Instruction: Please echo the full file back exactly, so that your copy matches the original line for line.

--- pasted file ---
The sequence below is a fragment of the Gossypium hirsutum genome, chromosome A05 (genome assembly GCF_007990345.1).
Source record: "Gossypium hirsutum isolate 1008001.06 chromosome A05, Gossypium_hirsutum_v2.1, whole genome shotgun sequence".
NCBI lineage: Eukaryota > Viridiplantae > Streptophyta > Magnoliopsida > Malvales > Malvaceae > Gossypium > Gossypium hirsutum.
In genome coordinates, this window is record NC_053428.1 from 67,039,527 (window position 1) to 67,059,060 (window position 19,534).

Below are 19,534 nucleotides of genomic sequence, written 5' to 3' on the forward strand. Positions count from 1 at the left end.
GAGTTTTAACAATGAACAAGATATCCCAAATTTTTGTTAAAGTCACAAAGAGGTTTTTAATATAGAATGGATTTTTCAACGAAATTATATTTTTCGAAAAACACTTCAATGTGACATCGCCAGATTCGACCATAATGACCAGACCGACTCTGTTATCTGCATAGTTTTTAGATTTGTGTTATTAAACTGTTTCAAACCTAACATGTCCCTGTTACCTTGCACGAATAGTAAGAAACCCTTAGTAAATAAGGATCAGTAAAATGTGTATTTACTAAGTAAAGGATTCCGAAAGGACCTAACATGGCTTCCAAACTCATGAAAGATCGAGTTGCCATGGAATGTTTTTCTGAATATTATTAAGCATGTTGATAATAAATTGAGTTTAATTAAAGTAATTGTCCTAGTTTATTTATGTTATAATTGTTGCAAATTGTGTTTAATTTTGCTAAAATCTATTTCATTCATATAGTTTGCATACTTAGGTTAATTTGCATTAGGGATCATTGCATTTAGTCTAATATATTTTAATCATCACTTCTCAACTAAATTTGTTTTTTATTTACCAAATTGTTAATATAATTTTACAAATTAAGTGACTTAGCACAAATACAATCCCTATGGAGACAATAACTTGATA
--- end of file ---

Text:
The sequence below is a fragment of the Gossypium hirsutum genome, chromosome A05 (genome assembly GCF_007990345.1).
Source record: "Gossypium hirsutum isolate 1008001.06 chromosome A05, Gossypium_hirsutum_v2.1, whole genome shotgun sequence".
NCBI lineage: Eukaryota > Viridiplantae > Streptophyta > Magnoliopsida > Malvales > Malvaceae > Gossypium > Gossypium hirsutum.
In genome coordinates, this window is record NC_053428.1 from 67,039,527 (window position 1) to 67,059,060 (window position 19,534).

Below are 19,534 nucleotides of genomic sequence, written 5' to 3' on the forward strand. Positions count from 1 at the left end.
GAGTTTTAACAATGAACAAGATATCCCAAATTTTTGTTAAAGTCACAAAGAGGTTTTTAATATAGAATGGATTTTTCAACGAAATTATATTTTTCGAAAAACACTTCAATGTGACATCGCCAGATTCGACCATAATGACCAGACCGACTCTGTTATCTGCATAGTTTTTAGATTTGTGTTATTAAACTGTTTCAAACCTAACATGTCCCTGTTACCTTGCACGAATAGTAAGAAACCCTTAGTAAATAAGGATCAGTAAAATGTGTATTTACTAAGTAAAGGATTCCGAAAGGACCTAACATGGCTTCCAAACTCATGAAAGATCGAGTTGCCATGGAATGTTTTTCTGAATATTATTAAGCATGTTGATAATAAATTGAGTTTAATTAAAGTAATTGTCCTAGTTTATTTATGTTATAATTGTTGCAAATTGTGTTTAATTTTGCTAAAATCTATTTCATTCATATAGTTTGCATACTTAGGTTAATTTGCATTAGGGATCATTGCATTTAGTCTAATATATTTTAATCATCACTTCTCAACTAAATTTGTTTTTTATTTACCAAATTGTTAATATAATTTTACAAATTAAGTGACTTAGCACAAATACAATCCCTATGGAGACAATAACTTGATA